Trastevere


JMA_Rome_01_Trastevere


Trastevere is a part of Rome, on the west bank of the Tiber, south of Vatican City. In Latin it was called trans Tiberim that means ‘beyond the Tiber‘. In the ancient past it was populated by the poorest. Today it is considered the oldest part of Rome and is very popular with Romans and tourists.

During out trip to Rome we just walked around the streets. We stopped only to eat an ice cream. A friend of mine whose mother is living in Rome, told me lately that each time he is visiting her he goes out with friends there to spend an evening and enjoy a good meal. Visiting Trastevere is simply on the must-do list.


Index of posts on Rome >>>

Cosmati mosaics


jma_lateran_06Floor mosaics in the main nave of the Lateran Archbasilica in Rome. 


The mosaics are the so-called Cosmati style mosaics. Cosmati was a Roman family of artists. They specialised among others in designing and making of mosaics. You will find them in many churches in Rome.

Lateran Archbasilica, although located far beyond Vatican city belongs to the Holy See (the Vatican state.)


Index of posts on Rome >>>

Just a ceiling


Galeria Borghese, Rome, the marvelous interiors.

The view you may admire if you look up entering the great hall of the Villa Borghese Pinciana in Rome.  I will not speculate on its size, but the fresco is for sure more than 100 meter big.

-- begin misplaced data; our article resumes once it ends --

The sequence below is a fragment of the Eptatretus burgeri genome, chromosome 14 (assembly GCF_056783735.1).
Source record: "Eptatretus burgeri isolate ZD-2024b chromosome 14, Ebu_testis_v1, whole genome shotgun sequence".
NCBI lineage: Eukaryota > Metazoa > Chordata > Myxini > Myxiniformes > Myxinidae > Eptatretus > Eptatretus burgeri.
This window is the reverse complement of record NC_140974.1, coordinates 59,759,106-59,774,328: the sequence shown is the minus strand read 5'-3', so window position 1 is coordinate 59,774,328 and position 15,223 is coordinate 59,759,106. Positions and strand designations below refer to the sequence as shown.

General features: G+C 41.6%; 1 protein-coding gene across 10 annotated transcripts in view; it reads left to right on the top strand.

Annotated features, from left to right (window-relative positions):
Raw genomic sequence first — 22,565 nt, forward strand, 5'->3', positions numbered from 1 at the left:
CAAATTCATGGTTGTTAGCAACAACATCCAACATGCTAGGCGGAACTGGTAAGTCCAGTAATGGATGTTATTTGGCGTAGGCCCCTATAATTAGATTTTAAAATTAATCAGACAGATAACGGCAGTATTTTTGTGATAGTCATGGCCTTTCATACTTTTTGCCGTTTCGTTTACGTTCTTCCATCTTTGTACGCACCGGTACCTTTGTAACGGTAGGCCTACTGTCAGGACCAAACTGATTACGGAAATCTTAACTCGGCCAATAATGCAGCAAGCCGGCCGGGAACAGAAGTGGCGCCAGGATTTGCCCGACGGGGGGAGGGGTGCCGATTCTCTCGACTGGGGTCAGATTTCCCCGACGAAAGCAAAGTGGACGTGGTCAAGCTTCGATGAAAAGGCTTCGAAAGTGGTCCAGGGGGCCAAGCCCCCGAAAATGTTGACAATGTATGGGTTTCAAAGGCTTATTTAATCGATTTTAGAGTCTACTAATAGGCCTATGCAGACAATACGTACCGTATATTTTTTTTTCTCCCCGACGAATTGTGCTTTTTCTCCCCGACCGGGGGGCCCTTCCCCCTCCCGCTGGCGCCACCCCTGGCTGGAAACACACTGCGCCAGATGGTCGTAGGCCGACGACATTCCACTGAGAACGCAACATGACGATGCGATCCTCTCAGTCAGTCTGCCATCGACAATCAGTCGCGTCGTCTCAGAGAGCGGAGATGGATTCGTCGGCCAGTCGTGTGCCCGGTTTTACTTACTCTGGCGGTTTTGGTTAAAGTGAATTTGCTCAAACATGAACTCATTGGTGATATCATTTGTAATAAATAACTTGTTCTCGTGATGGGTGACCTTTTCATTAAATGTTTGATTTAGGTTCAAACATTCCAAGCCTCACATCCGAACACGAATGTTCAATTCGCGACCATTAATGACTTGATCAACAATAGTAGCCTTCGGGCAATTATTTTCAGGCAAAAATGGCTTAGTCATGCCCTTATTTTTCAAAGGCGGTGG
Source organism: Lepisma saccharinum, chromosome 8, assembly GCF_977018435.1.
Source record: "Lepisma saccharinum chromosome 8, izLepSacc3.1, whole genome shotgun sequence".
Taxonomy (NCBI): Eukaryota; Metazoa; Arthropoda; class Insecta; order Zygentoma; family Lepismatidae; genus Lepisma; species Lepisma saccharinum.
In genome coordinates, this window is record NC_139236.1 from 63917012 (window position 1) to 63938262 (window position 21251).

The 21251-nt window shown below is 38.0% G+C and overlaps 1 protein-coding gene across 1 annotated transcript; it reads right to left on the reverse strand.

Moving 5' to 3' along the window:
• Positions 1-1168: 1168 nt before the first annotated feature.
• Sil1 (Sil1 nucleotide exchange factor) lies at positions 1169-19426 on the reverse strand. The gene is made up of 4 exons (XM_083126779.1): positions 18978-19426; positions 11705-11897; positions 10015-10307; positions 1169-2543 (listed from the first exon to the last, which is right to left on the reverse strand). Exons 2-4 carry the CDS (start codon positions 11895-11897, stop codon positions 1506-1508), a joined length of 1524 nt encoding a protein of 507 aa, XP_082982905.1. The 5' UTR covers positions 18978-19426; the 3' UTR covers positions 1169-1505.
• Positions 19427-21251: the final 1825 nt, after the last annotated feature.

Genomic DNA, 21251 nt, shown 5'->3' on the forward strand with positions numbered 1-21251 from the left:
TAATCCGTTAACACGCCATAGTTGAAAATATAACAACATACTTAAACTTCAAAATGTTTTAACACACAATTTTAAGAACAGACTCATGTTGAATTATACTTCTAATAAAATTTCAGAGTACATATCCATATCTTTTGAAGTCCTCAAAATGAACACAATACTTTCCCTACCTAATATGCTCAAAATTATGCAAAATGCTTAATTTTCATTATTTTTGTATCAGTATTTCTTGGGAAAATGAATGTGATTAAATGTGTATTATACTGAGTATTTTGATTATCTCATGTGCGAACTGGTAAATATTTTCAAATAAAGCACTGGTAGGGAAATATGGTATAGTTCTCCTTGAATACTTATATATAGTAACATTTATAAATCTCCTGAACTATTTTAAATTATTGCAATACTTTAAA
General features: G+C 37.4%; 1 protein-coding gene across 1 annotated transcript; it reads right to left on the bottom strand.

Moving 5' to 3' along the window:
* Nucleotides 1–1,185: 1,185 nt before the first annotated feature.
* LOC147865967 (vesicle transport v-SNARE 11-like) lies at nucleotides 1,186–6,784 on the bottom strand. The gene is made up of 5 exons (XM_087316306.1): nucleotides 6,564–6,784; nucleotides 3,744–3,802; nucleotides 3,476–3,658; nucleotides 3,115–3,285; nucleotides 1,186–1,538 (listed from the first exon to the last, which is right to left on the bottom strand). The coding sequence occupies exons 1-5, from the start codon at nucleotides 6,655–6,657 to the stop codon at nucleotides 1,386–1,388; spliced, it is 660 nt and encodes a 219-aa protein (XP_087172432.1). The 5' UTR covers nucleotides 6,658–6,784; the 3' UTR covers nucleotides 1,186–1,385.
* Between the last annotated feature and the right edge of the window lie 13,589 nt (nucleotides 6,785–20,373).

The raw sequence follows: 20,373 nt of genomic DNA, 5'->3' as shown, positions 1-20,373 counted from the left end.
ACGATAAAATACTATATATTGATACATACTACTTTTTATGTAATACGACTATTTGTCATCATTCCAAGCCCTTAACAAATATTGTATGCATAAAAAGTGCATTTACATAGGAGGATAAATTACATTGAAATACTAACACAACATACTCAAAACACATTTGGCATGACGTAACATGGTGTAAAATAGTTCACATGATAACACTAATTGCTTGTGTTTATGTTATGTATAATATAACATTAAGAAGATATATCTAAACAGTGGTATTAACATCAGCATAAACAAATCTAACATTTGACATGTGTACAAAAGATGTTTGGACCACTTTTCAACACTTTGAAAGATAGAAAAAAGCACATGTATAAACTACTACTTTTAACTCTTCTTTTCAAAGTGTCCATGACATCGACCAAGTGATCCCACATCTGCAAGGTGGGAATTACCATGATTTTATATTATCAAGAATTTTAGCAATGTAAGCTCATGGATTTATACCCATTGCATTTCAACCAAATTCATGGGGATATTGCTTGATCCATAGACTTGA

Frescoes was a very popular technique used to decorate ceilings and walls in Rome, in ancient times as well as during the Renaissance. It was adopted in many other places  and countries usually in churches, palaces and villas belonging to the rich. The technique was also applied in China and India. The true fresco technique involves painting with a water-colour on the wet plaster. If the painter did not manage to put colour onto the plaster before it dried up, the plaster had to be removed and put on once again. Frescoes were also painted with a technique called fresco secco, where the painting was applied on a dry plaster. (Secco stands in Italian for dry, fresco – for fresh). The major difference between a true fresco and the fresco secco is its durability. In case of a true fresco during the drying process the colour becomes part of the plastered wall and this way the fresco painting may preserve longer. True frescoes are not suitable as a painting technique for countries where the climate is wet and cold.


More on Galleria Borghese >>>